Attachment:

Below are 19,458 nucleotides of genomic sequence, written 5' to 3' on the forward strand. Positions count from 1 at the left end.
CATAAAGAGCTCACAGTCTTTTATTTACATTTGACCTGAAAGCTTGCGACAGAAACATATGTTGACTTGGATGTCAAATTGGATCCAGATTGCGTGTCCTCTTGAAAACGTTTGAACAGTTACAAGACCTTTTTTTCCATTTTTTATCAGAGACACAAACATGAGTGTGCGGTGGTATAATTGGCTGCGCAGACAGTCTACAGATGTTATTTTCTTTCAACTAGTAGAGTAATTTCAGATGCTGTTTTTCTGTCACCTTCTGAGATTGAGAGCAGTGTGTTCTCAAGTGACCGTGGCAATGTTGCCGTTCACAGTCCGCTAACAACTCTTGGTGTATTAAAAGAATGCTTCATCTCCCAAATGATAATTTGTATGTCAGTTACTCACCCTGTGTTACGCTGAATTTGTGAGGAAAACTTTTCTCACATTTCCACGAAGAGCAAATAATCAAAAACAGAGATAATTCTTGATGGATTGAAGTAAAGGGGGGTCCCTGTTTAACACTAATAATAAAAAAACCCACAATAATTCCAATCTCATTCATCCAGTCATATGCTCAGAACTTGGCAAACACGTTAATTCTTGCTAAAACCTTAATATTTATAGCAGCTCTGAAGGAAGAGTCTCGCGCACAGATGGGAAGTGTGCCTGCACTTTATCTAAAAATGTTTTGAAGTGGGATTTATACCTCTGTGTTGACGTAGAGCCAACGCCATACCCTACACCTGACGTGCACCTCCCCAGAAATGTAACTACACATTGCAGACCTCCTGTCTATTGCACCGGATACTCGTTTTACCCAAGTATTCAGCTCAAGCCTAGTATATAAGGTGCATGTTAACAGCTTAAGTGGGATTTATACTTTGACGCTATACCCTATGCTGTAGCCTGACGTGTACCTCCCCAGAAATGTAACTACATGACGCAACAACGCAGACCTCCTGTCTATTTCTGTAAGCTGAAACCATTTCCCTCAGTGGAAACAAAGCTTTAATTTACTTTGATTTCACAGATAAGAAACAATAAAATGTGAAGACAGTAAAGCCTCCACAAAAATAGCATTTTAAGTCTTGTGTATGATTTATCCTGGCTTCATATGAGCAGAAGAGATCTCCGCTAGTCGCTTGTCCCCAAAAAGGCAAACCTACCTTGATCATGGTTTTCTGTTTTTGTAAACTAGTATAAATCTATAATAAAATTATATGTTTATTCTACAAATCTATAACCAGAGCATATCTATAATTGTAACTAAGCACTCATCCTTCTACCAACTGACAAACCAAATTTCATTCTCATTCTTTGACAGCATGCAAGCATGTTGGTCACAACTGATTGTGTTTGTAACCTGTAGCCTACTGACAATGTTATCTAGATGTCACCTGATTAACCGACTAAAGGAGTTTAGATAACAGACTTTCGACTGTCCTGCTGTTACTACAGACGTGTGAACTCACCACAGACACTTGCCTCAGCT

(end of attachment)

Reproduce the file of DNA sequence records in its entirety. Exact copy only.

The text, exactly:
Below are 19,458 nucleotides of genomic sequence, written 5' to 3' on the forward strand. Positions count from 1 at the left end.
CATAAAGAGCTCACAGTCTTTTATTTACATTTGACCTGAAAGCTTGCGACAGAAACATATGTTGACTTGGATGTCAAATTGGATCCAGATTGCGTGTCCTCTTGAAAACGTTTGAACAGTTACAAGACCTTTTTTTCCATTTTTTATCAGAGACACAAACATGAGTGTGCGGTGGTATAATTGGCTGCGCAGACAGTCTACAGATGTTATTTTCTTTCAACTAGTAGAGTAATTTCAGATGCTGTTTTTCTGTCACCTTCTGAGATTGAGAGCAGTGTGTTCTCAAGTGACCGTGGCAATGTTGCCGTTCACAGTCCGCTAACAACTCTTGGTGTATTAAAAGAATGCTTCATCTCCCAAATGATAATTTGTATGTCAGTTACTCACCCTGTGTTACGCTGAATTTGTGAGGAAAACTTTTCTCACATTTCCACGAAGAGCAAATAATCAAAAACAGAGATAATTCTTGATGGATTGAAGTAAAGGGGGGTCCCTGTTTAACACTAATAATAAAAAAACCCACAATAATTCCAATCTCATTCATCCAGTCATATGCTCAGAACTTGGCAAACACGTTAATTCTTGCTAAAACCTTAATATTTATAGCAGCTCTGAAGGAAGAGTCTCGCGCACAGATGGGAAGTGTGCCTGCACTTTATCTAAAAATGTTTTGAAGTGGGATTTATACCTCTGTGTTGACGTAGAGCCAACGCCATACCCTACACCTGACGTGCACCTCCCCAGAAATGTAACTACACATTGCAGACCTCCTGTCTATTGCACCGGATACTCGTTTTACCCAAGTATTCAGCTCAAGCCTAGTATATAAGGTGCATGTTAACAGCTTAAGTGGGATTTATACTTTGACGCTATACCCTATGCTGTAGCCTGACGTGTACCTCCCCAGAAATGTAACTACATGACGCAACAACGCAGACCTCCTGTCTATTTCTGTAAGCTGAAACCATTTCCCTCAGTGGAAACAAAGCTTTAATTTACTTTGATTTCACAGATAAGAAACAATAAAATGTGAAGACAGTAAAGCCTCCACAAAAATAGCATTTTAAGTCTTGTGTATGATTTATCCTGGCTTCATATGAGCAGAAGAGATCTCCGCTAGTCGCTTGTCCCCAAAAAGGCAAACCTACCTTGATCATGGTTTTCTGTTTTTGTAAACTAGTATAAATCTATAATAAAATTATATGTTTATTCTACAAATCTATAACCAGAGCATATCTATAATTGTAACTAAGCACTCATCCTTCTACCAACTGACAAACCAAATTTCATTCTCATTCTTTGACAGCATGCAAGCATGTTGGTCACAACTGATTGTGTTTGTAACCTGTAGCCTACTGACAATGTTATCTAGATGTCACCTGATTAACCGACTAAAGGAGTTTAGATAACAGACTTTCGACTGTCCTGCTGTTACTACAGACGTGTGAACTCACCACAGACACTTGCCTCAGCT